The only thing that really surprised me was how much I like reading out of the book. I am so happy with the book's font, and I've found it really comfortable to hold the book and read from it. At first I thought I should still print the poems out on pieces of paper, since that's what I'm used to when preparing for public readings. But the book feels good, and I can actually see it when I'm at the podium.

What have you been doing to promote the book, and what are those experiences like for you?

I was honored to read poems from Prairie Fever at the Switchback Books and Friends reading during AWP 07 in Atlanta, and that was sort of the world kickoff for the book. Since then I have been invited to read in a variety of places, and I was especially excited to have several readings in Youngstown, Ohio, a city that exemplifies the rust belt beauty that inspires me. I have also posted a lot of my experiences on my blog, The Word Cage, in hope that future first-timers will find some of the information useful. 

What advice do you wish someone had given you before your book came out? What was the best advice you got?

I wish someone had prepared me for the surge of requests for copies. We sold out of Prairie Fever very quickly at AWP, and if I could do it all again I would stash fifty more emergency copies in my luggage. It felt awful turning people down, though I had a deluge of requests for signed copies through my website.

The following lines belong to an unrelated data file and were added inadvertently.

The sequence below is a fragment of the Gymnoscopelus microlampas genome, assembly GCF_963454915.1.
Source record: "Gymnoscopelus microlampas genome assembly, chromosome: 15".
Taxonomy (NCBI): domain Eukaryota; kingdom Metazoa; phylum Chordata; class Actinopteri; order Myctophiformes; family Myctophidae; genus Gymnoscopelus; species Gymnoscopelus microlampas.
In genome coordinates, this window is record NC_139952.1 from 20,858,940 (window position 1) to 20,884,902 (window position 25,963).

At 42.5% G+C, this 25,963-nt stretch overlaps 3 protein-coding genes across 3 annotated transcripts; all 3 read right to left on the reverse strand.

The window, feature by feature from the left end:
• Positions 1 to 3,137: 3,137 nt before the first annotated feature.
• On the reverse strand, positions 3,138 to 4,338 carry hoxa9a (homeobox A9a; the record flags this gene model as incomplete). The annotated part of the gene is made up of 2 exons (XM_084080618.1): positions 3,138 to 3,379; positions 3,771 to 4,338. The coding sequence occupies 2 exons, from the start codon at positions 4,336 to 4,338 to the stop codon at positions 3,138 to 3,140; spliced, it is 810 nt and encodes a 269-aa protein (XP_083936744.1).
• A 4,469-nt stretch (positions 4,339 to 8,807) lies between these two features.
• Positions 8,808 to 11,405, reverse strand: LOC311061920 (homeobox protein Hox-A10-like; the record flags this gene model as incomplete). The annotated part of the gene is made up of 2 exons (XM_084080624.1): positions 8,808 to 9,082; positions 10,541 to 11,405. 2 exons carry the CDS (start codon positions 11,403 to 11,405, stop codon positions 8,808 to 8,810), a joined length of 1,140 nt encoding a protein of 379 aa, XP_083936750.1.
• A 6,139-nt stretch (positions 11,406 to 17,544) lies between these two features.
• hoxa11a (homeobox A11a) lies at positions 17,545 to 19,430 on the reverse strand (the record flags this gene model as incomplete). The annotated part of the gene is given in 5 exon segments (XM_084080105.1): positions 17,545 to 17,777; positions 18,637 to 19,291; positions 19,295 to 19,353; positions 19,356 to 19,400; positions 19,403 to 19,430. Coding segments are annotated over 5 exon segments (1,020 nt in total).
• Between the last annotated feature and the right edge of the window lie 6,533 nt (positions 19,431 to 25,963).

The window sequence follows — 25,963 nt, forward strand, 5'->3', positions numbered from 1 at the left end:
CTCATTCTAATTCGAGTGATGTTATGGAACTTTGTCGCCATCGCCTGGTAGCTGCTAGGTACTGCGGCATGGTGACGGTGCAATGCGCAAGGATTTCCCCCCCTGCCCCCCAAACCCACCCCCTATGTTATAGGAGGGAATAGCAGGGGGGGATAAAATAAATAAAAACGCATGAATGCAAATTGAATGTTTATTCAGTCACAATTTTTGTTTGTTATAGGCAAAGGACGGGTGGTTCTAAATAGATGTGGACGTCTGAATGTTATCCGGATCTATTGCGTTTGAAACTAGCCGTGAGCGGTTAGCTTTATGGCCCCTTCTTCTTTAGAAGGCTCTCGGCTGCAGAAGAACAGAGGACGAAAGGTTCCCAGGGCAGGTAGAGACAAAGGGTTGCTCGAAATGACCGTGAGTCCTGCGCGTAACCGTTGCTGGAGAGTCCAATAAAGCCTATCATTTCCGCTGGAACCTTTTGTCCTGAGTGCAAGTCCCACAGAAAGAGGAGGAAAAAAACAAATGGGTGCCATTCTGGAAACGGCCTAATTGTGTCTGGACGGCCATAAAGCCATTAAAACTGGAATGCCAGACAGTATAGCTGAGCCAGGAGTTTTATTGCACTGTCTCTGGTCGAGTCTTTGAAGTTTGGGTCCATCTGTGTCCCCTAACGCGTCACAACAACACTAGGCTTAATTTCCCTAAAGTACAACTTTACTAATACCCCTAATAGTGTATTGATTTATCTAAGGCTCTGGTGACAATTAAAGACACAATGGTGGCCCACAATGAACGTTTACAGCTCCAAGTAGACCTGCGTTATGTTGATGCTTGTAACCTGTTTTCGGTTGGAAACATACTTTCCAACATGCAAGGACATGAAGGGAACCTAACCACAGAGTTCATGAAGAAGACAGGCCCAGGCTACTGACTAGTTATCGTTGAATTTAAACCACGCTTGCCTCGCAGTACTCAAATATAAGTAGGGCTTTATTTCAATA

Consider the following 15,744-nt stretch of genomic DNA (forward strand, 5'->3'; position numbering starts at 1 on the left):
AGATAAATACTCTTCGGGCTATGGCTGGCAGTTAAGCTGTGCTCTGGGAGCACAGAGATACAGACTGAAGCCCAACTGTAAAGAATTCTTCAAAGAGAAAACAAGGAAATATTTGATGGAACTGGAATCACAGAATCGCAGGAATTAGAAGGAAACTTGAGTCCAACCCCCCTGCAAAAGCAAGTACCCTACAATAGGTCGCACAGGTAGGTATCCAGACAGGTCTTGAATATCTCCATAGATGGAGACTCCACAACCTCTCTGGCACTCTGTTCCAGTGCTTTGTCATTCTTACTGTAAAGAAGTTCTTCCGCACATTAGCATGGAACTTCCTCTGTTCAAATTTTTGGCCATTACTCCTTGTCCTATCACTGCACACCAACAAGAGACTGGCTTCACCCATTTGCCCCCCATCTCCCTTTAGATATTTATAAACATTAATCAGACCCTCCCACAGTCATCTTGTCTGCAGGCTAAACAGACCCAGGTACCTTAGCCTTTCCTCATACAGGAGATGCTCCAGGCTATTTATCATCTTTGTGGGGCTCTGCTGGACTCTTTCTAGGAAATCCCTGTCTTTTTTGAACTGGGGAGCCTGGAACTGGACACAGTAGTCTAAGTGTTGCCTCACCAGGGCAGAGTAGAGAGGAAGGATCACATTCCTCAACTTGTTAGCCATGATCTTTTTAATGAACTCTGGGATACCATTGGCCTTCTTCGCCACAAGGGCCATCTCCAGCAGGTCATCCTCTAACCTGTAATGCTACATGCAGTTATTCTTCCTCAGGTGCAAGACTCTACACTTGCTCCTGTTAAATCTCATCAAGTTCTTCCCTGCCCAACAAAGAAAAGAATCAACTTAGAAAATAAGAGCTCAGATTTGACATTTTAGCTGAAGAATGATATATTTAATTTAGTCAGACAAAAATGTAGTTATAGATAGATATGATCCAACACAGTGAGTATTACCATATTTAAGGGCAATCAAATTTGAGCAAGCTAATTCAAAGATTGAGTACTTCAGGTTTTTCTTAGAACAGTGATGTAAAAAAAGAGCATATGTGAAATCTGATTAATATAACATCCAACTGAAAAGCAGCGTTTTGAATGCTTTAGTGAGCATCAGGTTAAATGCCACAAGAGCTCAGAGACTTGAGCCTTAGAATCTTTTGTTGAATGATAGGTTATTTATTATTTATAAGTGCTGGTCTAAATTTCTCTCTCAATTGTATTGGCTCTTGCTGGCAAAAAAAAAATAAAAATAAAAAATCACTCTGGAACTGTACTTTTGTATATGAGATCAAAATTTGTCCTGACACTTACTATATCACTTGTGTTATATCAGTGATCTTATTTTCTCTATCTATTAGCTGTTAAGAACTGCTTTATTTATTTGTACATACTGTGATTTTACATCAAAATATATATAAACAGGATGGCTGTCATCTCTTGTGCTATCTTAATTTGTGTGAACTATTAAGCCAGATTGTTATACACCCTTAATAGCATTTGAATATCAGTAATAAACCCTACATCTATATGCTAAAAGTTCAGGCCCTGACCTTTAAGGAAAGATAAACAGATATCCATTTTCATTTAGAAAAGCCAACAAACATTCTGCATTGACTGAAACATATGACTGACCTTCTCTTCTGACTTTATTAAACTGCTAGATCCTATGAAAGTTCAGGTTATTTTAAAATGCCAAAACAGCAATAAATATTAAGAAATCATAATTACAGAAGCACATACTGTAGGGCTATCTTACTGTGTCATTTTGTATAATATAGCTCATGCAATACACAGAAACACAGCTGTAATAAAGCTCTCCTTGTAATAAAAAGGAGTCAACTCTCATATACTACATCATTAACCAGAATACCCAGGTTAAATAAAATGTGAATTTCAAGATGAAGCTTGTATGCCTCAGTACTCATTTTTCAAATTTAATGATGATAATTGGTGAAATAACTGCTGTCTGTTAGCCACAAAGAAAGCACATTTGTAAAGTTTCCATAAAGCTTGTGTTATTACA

The best advice I received was from Kelli Russell Agodon, who told me to view book signing like writing out a thank you or "thinking of you" card. I had been seriously daunted by the idea of signing books for people, especially because I am a perfectionist (subject to irrational fantasies of spelling my name wrong) with carpal tunnel syndrome that can make my handwriting more artistic than I intend it to be. After Kelli's advice I viewed each book as a card, and my blood pressure dropped. I was in familiar territory. I am a devout thank you note sender by nature.

I also received much valuable advice from my fellow Steel Toe poet Jeannine Hall Gailey, and from my friend and colleague Elton Glaser, who read an earlier draft of the book and gave me some very useful criticism. The support of friends like Brandi Homan and Simone Muench and Jackie White made all the difference, too.

What influence has the book's publication had on your subsequent writing?